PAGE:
From The Neolithic To The Sea: A Journey From The Past To The Present

St. Helen's, Churchtown

53° 9′ 46.51″ N, 1° 36′ 9.75″ W
12th Century

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St. Helen's, Churchtown, is a Grade II listed parish church, located is Darley Dale, Derbyshire.

The church was built in the 12th century on the site of an Anglo-Saxon church. Grave covers and remains of an Anglo-Saxon cross were retrieved when the church was restored and enlarged in 1854 and 1855 by Henry Isaac Stevens, it was reopened on 24 April 1855. The church was restored again in 1908 by the architect Percy Heylyn Currey.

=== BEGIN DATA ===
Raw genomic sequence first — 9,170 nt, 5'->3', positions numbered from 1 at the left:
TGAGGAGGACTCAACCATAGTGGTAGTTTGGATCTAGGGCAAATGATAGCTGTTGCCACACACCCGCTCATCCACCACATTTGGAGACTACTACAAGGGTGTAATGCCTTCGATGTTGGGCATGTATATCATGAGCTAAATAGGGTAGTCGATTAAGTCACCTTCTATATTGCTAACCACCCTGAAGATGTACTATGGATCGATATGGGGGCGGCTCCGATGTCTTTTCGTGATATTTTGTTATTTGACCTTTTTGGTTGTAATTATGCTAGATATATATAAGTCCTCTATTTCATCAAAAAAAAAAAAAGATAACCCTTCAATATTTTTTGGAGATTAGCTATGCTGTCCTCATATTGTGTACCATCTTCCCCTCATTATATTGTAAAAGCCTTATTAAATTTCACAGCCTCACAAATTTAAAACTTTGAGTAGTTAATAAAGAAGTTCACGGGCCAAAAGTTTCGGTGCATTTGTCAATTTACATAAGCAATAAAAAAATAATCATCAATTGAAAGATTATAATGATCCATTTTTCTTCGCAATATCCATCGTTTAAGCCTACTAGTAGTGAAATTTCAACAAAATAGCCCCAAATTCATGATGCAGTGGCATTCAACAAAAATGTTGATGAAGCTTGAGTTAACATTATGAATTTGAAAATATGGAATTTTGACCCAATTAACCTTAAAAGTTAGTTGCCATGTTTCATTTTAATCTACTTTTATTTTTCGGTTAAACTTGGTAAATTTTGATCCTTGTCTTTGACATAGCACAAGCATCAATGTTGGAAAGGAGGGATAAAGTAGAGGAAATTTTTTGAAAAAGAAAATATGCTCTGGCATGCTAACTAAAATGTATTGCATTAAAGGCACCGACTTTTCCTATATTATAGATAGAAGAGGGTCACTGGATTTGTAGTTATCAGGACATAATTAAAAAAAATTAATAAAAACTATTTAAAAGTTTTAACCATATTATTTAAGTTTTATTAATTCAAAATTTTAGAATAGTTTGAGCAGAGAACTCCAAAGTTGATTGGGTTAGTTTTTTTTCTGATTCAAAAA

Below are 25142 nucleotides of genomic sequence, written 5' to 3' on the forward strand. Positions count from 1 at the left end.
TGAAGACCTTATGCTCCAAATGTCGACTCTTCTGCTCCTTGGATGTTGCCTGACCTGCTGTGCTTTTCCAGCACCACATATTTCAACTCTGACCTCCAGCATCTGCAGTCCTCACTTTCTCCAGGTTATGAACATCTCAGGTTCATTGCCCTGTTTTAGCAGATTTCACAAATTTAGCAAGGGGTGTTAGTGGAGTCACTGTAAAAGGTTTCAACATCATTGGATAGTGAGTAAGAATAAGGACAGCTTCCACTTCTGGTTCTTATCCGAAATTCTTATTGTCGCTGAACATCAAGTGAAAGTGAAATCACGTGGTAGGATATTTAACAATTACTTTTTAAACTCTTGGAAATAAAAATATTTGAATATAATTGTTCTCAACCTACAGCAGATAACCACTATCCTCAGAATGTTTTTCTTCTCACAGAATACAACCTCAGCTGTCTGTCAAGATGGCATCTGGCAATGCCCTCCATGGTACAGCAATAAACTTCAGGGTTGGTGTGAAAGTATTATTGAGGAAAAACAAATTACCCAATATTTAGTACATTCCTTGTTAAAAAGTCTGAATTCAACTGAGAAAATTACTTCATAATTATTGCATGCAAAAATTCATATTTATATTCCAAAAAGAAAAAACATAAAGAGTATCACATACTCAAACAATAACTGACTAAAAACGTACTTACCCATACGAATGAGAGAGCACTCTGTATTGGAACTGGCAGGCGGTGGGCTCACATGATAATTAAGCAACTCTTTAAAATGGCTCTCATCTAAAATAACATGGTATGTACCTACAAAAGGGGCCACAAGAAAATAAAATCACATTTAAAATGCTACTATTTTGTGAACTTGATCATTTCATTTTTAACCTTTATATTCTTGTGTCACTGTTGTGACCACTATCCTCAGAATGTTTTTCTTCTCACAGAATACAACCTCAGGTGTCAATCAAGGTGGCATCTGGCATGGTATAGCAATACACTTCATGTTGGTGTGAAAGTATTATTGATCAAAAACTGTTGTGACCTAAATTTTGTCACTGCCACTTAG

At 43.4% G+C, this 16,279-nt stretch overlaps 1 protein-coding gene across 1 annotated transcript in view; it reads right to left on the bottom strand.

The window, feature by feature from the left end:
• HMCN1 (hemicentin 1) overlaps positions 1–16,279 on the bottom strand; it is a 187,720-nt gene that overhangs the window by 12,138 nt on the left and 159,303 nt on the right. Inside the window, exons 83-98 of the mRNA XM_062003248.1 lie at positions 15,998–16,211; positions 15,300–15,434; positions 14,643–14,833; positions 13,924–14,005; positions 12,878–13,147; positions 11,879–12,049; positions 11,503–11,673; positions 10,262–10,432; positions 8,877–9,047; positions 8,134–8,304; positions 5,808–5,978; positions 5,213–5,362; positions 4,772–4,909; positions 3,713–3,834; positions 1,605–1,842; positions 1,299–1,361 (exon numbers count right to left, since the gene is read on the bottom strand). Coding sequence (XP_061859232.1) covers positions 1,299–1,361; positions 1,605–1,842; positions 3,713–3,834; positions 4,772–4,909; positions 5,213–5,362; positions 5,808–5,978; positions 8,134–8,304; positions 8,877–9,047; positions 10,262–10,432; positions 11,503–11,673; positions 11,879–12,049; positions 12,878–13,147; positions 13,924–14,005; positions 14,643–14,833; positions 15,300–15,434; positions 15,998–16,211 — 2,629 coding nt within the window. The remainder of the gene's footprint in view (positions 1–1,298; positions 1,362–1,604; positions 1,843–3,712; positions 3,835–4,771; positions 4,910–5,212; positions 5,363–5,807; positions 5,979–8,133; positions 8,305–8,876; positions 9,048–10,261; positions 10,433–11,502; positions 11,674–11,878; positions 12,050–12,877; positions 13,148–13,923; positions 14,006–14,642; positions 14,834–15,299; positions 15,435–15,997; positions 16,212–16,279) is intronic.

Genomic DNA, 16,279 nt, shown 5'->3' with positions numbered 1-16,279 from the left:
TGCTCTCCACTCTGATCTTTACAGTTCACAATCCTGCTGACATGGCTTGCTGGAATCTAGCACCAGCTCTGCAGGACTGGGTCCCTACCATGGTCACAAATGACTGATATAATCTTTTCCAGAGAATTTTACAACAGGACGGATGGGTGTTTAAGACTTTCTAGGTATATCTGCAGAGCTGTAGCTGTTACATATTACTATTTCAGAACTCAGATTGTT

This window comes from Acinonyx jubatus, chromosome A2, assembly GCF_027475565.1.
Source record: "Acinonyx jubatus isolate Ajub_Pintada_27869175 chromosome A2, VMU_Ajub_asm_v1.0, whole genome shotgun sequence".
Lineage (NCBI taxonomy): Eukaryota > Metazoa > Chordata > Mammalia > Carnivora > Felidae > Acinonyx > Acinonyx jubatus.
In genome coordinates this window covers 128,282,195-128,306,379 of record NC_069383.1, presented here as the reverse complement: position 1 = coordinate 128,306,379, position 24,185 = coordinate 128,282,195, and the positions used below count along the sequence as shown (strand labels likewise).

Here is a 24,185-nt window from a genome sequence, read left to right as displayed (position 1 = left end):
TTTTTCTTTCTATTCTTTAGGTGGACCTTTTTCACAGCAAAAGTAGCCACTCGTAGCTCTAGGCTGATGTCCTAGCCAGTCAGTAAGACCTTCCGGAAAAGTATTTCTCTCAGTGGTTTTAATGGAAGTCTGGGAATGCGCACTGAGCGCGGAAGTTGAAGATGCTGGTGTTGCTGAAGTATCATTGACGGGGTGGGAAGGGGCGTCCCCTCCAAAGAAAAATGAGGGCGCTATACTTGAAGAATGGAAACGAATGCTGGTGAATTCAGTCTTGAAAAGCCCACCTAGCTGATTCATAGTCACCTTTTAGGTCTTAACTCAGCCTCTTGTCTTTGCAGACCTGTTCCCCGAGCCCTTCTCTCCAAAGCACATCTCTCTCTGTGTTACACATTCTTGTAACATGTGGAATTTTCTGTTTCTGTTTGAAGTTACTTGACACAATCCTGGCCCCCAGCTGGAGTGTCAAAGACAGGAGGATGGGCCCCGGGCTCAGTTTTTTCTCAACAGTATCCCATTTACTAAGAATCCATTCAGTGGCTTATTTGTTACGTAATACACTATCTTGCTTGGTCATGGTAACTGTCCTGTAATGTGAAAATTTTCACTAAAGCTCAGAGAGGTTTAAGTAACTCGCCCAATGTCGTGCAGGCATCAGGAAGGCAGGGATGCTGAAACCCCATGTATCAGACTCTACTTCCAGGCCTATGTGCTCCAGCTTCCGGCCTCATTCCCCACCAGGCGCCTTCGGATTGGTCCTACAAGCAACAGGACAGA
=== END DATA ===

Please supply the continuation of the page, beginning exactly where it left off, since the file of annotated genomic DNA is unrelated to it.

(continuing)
The church is a mix of architecture dating from the Norman period, which include a blocked up doorway, to the Perpendicular Gothic style. An early English lancet window, sometimes known as a lepers window is located on the west side. Lepers windows were left open during services so that infected people could hear without endangering the congregation.

The yew tree in the churchyard is thought to be 2,000 years old. The tree’s width measured in early 19th century, the circumference was 34 feet 8 inches but recently the yew measures about 32 ft.

Sir Joseph Whitworth and his second wife, Lady Louisa Whitworth, are buried in the churchyard. Sir Joseph is best known for the development of the Whitworth Screw and the Whitworth Rifle. He lived the last 13 years of his life at Stancliffe Hall, Darley Dale. The Whitworth Institute on the main A6 road was gifted to the people of Darley Dale and was intended to be a place where people could meet for leisure, recreational and educational purposes.

The church contains a pipe organ by Brindley and Foster.